Firearms (Amendment) (No. 2) Act 1997

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Firearms (Amendment) (No. 2) Act 1997

Long title An Act to extend the class of prohibited weapons under the Firearms Act 1968 to include small-calibre pistols.
Chapter 1997 c. 64
Introduced by Jack Straw[1]
Territorial extent England and Wales; Scotland
Dates
Royal Assent 27 November 1997
Commencement 17 December 1997,
1 February 1998[2]
Other legislation
Related legislation Firearms Act 1968, Firearms (Amendment) Act 1997
Status: Current legislation
Text of statute as originally enacted
Official text of the Firearms (Amendment) (No. 2) Act 1997 as in force today (including any amendments) within the United Kingdom, from the UK Statute Law Database

The Firearms (Amendment) (No. 2) Act 1997 was the second of two Acts of the Parliament of the United Kingdom from 1997 that amended the regulation of firearms within the United Kingdom. It was introduced by the newly elected Labour government of Tony Blair. The other Act was the Firearms (Amendment) Act 1997.

Background[edit]

The act was created in response to the Snowdrop Petition following the Dunblane Massacre. The previous Conservative government had followed the recommendations of the Cullen Report on the massacre and introduced the Firearms (Amendment) Act 1997 that banned "high calibre" handguns, greater than .22 calibre (5.6 mm). This new (No. 2) act further banned the private possession of all cartridge ammunition handguns, regardless of calibre.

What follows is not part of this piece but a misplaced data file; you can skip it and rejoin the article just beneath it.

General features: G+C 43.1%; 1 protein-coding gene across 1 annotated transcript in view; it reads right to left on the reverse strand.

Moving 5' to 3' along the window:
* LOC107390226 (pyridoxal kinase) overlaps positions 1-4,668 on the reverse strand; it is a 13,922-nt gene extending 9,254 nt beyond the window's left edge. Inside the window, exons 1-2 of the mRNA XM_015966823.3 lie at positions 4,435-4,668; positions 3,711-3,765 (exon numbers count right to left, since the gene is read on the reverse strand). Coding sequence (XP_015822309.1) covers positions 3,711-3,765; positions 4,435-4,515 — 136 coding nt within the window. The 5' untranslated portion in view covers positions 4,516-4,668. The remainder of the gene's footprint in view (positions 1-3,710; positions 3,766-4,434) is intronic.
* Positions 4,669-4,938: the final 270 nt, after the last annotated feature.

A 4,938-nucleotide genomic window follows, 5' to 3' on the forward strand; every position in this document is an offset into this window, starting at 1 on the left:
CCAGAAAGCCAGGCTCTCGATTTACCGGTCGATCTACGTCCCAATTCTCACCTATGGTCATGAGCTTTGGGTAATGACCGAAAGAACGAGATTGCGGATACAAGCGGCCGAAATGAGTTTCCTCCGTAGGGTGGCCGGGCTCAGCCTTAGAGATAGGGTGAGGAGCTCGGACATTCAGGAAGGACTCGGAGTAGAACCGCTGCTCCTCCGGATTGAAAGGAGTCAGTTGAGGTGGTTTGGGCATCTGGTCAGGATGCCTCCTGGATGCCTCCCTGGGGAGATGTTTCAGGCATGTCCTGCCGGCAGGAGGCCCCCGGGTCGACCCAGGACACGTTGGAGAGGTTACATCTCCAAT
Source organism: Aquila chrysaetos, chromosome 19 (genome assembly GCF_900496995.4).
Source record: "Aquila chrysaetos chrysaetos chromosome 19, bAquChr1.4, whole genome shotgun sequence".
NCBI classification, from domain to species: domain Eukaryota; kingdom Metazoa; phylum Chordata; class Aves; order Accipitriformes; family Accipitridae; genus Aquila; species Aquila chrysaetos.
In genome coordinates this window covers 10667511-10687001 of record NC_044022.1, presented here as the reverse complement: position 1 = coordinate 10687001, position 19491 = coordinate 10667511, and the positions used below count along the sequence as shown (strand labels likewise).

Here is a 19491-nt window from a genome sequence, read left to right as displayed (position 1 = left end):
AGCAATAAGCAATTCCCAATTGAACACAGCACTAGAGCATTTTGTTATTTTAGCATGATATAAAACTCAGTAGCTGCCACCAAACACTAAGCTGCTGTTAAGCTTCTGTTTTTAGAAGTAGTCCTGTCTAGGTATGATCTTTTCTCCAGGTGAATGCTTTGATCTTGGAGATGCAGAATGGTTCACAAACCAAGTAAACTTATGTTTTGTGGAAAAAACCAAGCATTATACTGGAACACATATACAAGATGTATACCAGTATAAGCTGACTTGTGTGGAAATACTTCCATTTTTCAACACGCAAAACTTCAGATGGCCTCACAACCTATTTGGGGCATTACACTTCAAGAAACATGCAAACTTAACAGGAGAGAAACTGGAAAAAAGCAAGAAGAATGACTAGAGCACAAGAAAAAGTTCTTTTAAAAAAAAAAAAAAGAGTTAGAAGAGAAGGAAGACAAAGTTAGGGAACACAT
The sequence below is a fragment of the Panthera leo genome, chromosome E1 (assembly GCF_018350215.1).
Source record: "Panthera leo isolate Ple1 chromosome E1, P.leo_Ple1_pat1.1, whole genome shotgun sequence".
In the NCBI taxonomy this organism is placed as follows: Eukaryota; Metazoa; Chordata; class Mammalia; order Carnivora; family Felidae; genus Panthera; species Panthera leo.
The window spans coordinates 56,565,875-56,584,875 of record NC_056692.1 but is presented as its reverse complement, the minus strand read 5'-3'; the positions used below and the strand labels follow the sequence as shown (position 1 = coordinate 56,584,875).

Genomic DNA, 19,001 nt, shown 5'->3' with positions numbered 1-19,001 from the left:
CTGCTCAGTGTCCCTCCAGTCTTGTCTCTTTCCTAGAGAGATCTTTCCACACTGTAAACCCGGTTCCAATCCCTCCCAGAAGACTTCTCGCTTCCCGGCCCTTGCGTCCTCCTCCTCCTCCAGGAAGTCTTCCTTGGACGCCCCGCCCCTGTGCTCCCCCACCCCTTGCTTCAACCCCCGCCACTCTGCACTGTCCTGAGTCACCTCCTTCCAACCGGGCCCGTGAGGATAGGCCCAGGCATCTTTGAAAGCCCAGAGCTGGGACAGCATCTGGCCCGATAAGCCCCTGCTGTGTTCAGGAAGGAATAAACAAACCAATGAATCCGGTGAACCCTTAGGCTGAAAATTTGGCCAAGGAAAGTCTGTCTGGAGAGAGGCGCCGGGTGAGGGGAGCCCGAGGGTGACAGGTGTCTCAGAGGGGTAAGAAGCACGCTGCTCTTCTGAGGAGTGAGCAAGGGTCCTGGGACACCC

The only handguns still allowed following the ban were:

  • Antique and muzzle-loading black-powder guns
  • Guns of historic interest whose ammunition is no longer available ("Section 7.1" weapons)
  • Guns of historic interest with current calibres ("Section 7.3" weapons)[note 1]
  • Air pistols
  • Guns which fall outside the Home Office definition of "handguns".[note 2]
  • Pistols used by hunters for humane despatch, limited to two shot capacity.
  • Pistols for use as personal protection weapons, mainly in Northern Ireland by retired police or prison officers, but also prominent figures who were considered at risk.
Notes
  1. ^ Guns of historic interest, are ones that were typically manufactured before the year 1919. Since so-called "Section 7.3" historic weapons use currently available ammunition, they must be kept at a secure designated site such as the Bisley camp, in Surrey.
  2. ^ Weapons not treated as "handguns". This exception allows National Smallbore Rifle Association (NSRA) "long arms" and long-barreled handguns of both small- and full-bore. Larger firearms, whose barrel length or overall firearm length exceeds that of a handgun are treated as rifles for legal purposes.

See also[edit]

References[edit]

  1. ^ "Hansard, Vol 294 Col 851". 1997-05-22. Retrieved 2008-05-29. 
  2. ^ "The Firearms (Amendment) (No. 2) Act 1997 (Commencement) Order 1997 (No. 3114 (c.116))". 1997-12-17. Retrieved 2008-05-28. 

External links[edit]